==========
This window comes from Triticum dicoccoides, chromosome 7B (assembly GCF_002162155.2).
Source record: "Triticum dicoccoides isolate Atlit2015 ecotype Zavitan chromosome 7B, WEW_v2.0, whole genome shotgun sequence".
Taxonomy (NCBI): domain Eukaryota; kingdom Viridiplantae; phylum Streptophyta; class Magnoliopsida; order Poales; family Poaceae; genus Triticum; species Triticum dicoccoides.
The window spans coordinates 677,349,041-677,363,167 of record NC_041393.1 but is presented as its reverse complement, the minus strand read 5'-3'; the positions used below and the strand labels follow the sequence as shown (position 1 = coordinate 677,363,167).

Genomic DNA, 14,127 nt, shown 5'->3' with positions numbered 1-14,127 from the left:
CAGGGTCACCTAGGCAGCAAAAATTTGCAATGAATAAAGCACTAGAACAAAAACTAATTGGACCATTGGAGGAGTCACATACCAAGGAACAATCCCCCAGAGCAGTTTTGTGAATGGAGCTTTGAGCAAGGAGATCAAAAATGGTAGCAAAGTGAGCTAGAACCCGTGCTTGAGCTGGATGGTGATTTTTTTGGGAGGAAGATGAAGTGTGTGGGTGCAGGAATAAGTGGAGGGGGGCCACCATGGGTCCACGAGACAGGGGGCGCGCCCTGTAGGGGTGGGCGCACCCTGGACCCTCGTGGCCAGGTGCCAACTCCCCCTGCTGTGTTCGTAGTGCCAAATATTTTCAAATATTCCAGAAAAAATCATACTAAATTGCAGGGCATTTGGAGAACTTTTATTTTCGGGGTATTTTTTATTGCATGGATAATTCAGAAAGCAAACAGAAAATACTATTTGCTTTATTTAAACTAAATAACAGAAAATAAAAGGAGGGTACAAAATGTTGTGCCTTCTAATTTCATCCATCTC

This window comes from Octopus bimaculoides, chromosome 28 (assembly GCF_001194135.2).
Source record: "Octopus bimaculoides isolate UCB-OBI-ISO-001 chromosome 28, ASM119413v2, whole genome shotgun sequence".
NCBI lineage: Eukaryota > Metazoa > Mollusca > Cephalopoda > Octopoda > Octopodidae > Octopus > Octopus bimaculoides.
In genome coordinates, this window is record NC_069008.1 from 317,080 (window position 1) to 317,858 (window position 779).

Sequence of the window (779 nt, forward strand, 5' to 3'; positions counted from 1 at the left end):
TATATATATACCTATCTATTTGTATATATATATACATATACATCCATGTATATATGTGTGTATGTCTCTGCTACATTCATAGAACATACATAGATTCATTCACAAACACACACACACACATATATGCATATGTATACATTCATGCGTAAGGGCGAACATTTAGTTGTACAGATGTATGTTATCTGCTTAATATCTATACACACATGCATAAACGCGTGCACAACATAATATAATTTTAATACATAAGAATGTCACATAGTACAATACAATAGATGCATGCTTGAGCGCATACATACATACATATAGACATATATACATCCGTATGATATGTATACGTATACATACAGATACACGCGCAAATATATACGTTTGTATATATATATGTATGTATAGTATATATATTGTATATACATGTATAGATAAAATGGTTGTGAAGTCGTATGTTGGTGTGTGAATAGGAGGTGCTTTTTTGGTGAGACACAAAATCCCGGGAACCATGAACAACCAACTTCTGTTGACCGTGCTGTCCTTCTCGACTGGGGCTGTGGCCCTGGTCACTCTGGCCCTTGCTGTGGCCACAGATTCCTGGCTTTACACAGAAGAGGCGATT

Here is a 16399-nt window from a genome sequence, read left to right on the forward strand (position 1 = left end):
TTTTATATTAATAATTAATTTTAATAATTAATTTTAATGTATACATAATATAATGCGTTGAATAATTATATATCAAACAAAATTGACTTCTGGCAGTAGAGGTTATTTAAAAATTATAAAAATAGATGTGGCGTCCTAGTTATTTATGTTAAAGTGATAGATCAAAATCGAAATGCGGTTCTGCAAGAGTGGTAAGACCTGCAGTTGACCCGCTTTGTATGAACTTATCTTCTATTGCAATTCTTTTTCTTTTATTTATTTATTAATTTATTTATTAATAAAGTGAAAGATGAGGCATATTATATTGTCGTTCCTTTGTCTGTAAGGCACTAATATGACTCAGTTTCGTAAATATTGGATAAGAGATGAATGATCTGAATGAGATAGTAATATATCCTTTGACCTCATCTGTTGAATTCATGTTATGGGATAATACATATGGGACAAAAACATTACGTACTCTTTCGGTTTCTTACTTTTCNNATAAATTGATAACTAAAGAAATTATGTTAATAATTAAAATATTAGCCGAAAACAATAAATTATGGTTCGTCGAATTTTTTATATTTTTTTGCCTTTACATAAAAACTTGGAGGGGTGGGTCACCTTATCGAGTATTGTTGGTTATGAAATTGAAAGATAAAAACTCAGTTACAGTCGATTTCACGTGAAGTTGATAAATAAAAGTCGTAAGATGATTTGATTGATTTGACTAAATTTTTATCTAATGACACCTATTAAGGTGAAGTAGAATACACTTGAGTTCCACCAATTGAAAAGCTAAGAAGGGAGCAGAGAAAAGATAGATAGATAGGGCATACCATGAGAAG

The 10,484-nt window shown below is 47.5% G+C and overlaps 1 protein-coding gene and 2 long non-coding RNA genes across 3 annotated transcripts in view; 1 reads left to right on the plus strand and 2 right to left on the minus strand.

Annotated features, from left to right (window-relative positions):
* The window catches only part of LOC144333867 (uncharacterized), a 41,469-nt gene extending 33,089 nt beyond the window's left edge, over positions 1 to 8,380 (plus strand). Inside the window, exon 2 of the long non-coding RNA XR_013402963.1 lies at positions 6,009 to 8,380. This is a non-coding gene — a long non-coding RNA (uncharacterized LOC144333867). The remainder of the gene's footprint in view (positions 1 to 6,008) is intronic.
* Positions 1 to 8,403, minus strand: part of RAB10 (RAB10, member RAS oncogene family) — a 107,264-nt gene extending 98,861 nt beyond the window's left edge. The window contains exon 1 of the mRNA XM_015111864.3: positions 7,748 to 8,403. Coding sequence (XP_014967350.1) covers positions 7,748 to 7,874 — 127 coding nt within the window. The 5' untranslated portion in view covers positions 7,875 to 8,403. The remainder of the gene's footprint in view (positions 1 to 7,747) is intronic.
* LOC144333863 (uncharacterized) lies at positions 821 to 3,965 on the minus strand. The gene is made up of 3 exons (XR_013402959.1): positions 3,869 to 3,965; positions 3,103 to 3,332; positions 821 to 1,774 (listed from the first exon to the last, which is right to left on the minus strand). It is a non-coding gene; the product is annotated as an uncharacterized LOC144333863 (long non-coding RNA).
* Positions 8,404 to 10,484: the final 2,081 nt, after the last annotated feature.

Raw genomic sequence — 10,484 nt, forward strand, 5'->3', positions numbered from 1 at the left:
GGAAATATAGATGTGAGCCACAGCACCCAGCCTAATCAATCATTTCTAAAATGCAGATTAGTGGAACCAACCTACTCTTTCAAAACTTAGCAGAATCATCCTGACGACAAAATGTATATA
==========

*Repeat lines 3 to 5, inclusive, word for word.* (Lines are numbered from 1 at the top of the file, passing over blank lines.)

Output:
Taxonomy (NCBI): domain Eukaryota; kingdom Viridiplantae; phylum Streptophyta; class Magnoliopsida; order Poales; family Poaceae; genus Triticum; species Triticum dicoccoides.
The window spans coordinates 677,349,041-677,363,167 of record NC_041393.1 but is presented as its reverse complement, the minus strand read 5'-3'; the positions used below and the strand labels follow the sequence as shown (position 1 = coordinate 677,363,167).

Genomic DNA, 14,127 nt, shown 5'->3' with positions numbered 1-14,127 from the left: